Manufacturing Fuel Pellets without Powder Sintering

Photo of Lilian BouKheir, Matt Garcia, Trey Stephens, and Miguel Villarreal Students: Lilian BouKheir, Matt Garcia, Trey Stephens, and Miguel Villarreal

Sponsor: UT Austin Nuclear Engineering Teaching Laboratory

Date: Summer 2008

Requirements:

There are three broad categories of requirements and constraints for this project: safety, proliferation, and economic feasibility. The team must recommend a process that eliminates or minimizes contamination of the environment and the possibility of proliferation of the spent fuel. These requirements were quantified as the number of involved steps using irradiated material, and the number of human operators. This led the team to seek a process that is easily automated and controlled from a remote area. Furthermore, the sponsor desires a process that uses commercially available equipment, can produce 100,000 pellets per day at a cost of about $10 a pellet.

Problem:

Existing nuclear facilities in the United States must dispose of all spent fuel. Since the fuel has been irradiated during its time in the nuclear reactor, it cannot easily be disposed of. Furthermore, the current Powder Sintering process used to create fuel pellets produces undesirable dust contamination. Thus, the problem addressed by this project was to determine a process for manufacturing nuclear fuel pellets that will create less contamination than the current powder sintering method.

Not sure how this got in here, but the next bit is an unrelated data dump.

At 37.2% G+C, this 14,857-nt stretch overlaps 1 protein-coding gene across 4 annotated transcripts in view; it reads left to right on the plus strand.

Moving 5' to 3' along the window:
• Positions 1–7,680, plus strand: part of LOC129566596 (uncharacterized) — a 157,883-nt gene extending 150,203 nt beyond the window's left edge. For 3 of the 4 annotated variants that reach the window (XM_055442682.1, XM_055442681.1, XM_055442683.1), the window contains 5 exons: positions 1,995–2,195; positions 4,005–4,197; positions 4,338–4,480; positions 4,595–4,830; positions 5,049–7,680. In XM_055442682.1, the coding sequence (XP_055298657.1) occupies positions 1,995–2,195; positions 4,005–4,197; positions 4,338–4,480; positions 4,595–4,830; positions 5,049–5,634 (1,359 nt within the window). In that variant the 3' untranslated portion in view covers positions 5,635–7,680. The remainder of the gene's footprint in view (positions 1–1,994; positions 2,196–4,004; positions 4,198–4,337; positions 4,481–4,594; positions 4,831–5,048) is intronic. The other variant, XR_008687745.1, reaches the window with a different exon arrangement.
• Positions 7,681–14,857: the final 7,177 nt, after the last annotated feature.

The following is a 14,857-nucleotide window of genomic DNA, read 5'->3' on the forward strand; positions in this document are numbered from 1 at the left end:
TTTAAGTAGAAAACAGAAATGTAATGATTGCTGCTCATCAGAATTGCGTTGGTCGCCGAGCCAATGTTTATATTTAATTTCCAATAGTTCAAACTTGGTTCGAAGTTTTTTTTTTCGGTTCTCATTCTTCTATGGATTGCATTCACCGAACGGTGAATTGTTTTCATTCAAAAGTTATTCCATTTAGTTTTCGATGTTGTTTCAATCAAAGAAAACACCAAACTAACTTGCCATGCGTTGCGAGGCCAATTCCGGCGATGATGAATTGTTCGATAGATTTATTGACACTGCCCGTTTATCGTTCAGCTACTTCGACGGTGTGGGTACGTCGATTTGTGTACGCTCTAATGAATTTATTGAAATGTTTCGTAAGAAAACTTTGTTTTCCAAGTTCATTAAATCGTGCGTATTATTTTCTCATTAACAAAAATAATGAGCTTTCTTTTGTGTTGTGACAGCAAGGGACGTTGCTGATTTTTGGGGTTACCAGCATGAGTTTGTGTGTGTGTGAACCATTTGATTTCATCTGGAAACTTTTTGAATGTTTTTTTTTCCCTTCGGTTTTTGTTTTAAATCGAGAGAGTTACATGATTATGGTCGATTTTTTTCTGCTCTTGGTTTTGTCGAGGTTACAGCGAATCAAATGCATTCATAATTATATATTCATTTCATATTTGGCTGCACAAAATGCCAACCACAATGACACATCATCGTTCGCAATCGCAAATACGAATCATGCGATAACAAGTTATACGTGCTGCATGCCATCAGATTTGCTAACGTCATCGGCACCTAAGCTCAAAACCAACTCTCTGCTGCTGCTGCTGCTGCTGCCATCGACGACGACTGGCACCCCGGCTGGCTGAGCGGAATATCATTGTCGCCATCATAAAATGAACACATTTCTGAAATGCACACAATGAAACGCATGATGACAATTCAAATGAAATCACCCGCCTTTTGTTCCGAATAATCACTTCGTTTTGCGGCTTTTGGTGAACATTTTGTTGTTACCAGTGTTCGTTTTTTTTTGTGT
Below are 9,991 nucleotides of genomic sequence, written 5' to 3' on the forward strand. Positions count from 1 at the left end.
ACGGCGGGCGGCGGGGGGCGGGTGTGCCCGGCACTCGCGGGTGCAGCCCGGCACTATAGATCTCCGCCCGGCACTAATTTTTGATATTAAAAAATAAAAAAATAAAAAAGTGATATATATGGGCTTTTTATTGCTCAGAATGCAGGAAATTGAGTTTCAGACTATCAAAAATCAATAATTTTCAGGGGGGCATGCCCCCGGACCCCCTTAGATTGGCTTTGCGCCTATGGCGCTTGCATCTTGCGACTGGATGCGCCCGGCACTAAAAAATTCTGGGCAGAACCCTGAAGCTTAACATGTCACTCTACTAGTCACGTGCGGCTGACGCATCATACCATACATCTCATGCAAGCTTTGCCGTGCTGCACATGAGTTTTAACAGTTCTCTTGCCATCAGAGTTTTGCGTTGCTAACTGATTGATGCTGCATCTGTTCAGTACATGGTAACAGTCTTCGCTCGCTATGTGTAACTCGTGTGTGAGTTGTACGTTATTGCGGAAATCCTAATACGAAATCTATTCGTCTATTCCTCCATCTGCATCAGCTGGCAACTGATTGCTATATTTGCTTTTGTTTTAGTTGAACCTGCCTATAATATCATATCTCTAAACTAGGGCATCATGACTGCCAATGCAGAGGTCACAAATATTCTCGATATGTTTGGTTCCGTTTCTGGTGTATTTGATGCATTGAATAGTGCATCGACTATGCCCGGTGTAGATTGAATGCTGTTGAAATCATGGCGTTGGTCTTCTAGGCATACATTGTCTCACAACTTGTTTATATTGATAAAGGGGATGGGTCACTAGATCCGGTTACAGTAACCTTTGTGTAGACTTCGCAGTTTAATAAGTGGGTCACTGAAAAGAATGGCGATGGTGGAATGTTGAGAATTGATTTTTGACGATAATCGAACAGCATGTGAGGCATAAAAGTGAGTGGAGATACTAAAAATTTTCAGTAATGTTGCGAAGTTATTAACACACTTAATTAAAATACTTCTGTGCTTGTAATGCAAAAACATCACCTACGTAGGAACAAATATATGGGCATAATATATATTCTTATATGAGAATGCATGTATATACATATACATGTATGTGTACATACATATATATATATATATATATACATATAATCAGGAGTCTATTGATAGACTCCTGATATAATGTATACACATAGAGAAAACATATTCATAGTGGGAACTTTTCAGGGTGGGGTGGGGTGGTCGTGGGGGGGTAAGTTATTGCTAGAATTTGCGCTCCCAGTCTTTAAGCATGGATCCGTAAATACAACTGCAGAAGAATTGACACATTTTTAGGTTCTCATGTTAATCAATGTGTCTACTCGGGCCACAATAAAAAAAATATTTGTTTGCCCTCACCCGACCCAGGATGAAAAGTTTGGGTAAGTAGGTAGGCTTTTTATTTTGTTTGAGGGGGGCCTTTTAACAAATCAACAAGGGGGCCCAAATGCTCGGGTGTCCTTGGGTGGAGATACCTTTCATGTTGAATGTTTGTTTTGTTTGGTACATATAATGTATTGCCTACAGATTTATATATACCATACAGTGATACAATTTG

Solution:

An extensive initia research phase entailed exploring alternative processes that can be utilized in the nuclear industry. The alternative processes explored include Internal/External Sol Gel, Impregnation, Infiltration, Granulation, and Vibratory Compaction. These processes were then compared using a criteria taken based on the requirements and constraints. The current Powder Sintering process was used as a benchmark. The results indicated that the Sol Gel Process is superior to the other alternative processes. After selecting a process, the team developed a detailed process flowchart and process diagram. The process flowchart illustrates each step in the process, while the process diagram protrays a possible layout of the process. The process diagram was developed based upon the assumed production requirement of 100,000 pellets per day. Equipment specifications were developed and an economic analysis was performed to verify the feasibility of the process for this application.

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